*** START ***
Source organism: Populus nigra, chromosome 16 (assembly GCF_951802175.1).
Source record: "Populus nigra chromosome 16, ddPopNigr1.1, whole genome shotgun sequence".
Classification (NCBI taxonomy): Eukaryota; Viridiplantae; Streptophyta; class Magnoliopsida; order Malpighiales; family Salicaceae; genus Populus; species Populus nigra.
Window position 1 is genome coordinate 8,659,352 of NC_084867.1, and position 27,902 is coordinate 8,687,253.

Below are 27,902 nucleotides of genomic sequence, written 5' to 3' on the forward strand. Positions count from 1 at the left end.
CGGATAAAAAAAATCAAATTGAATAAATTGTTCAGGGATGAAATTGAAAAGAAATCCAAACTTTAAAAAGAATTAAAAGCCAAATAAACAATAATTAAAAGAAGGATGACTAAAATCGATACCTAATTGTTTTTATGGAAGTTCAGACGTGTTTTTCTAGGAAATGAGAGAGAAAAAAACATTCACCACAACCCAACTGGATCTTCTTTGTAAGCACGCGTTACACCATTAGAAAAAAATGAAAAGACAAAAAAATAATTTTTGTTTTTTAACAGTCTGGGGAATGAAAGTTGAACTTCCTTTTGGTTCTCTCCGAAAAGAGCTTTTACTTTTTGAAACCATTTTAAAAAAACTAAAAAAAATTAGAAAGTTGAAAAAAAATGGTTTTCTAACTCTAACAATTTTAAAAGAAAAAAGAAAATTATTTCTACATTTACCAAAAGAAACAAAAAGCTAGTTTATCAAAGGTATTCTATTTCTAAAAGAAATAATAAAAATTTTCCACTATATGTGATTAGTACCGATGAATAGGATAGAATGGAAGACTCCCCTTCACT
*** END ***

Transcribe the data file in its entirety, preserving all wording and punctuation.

Source organism: Populus nigra, chromosome 16 (assembly GCF_951802175.1).
Source record: "Populus nigra chromosome 16, ddPopNigr1.1, whole genome shotgun sequence".
Classification (NCBI taxonomy): Eukaryota; Viridiplantae; Streptophyta; class Magnoliopsida; order Malpighiales; family Salicaceae; genus Populus; species Populus nigra.
Window position 1 is genome coordinate 8,659,352 of NC_084867.1, and position 27,902 is coordinate 8,687,253.

Below are 27,902 nucleotides of genomic sequence, written 5' to 3' on the forward strand. Positions count from 1 at the left end.
CGGATAAAAAAAATCAAATTGAATAAATTGTTCAGGGATGAAATTGAAAAGAAATCCAAACTTTAAAAAGAATTAAAAGCCAAATAAACAATAATTAAAAGAAGGATGACTAAAATCGATACCTAATTGTTTTTATGGAAGTTCAGACGTGTTTTTCTAGGAAATGAGAGAGAAAAAAACATTCACCACAACCCAACTGGATCTTCTTTGTAAGCACGCGTTACACCATTAGAAAAAAATGAAAAGACAAAAAAATAATTTTTGTTTTTTAACAGTCTGGGGAATGAAAGTTGAACTTCCTTTTGGTTCTCTCCGAAAAGAGCTTTTACTTTTTGAAACCATTTTAAAAAAACTAAAAAAAATTAGAAAGTTGAAAAAAAATGGTTTTCTAACTCTAACAATTTTAAAAGAAAAAAGAAAATTATTTCTACATTTACCAAAAGAAACAAAAAGCTAGTTTATCAAAGGTATTCTATTTCTAAAAGAAATAATAAAAATTTTCCACTATATGTGATTAGTACCGATGAATAGGATAGAATGGAAGACTCCCCTTCACT